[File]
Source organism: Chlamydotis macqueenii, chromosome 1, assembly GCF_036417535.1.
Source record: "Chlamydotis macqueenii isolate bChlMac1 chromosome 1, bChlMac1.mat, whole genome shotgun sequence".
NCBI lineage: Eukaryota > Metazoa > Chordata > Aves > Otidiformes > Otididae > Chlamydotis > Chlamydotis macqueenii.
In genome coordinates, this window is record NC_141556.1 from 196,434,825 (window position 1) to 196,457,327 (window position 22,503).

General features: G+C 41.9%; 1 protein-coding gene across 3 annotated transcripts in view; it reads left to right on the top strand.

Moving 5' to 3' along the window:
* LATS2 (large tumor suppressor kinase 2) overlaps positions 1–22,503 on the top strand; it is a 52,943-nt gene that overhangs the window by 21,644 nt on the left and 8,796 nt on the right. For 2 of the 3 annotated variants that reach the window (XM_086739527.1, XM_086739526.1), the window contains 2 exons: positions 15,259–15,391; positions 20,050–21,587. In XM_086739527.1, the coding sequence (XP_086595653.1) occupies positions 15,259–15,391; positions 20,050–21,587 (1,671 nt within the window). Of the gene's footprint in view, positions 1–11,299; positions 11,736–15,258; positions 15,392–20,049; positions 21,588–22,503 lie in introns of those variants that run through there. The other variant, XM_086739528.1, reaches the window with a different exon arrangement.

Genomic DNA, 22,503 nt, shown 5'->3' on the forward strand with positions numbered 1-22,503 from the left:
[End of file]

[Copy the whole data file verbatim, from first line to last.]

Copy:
Source organism: Chlamydotis macqueenii, chromosome 1, assembly GCF_036417535.1.
Source record: "Chlamydotis macqueenii isolate bChlMac1 chromosome 1, bChlMac1.mat, whole genome shotgun sequence".
NCBI lineage: Eukaryota > Metazoa > Chordata > Aves > Otidiformes > Otididae > Chlamydotis > Chlamydotis macqueenii.
In genome coordinates, this window is record NC_141556.1 from 196,434,825 (window position 1) to 196,457,327 (window position 22,503).

General features: G+C 41.9%; 1 protein-coding gene across 3 annotated transcripts in view; it reads left to right on the top strand.

Moving 5' to 3' along the window:
* LATS2 (large tumor suppressor kinase 2) overlaps positions 1–22,503 on the top strand; it is a 52,943-nt gene that overhangs the window by 21,644 nt on the left and 8,796 nt on the right. For 2 of the 3 annotated variants that reach the window (XM_086739527.1, XM_086739526.1), the window contains 2 exons: positions 15,259–15,391; positions 20,050–21,587. In XM_086739527.1, the coding sequence (XP_086595653.1) occupies positions 15,259–15,391; positions 20,050–21,587 (1,671 nt within the window). Of the gene's footprint in view, positions 1–11,299; positions 11,736–15,258; positions 15,392–20,049; positions 21,588–22,503 lie in introns of those variants that run through there. The other variant, XM_086739528.1, reaches the window with a different exon arrangement.

Genomic DNA, 22,503 nt, shown 5'->3' on the forward strand with positions numbered 1-22,503 from the left: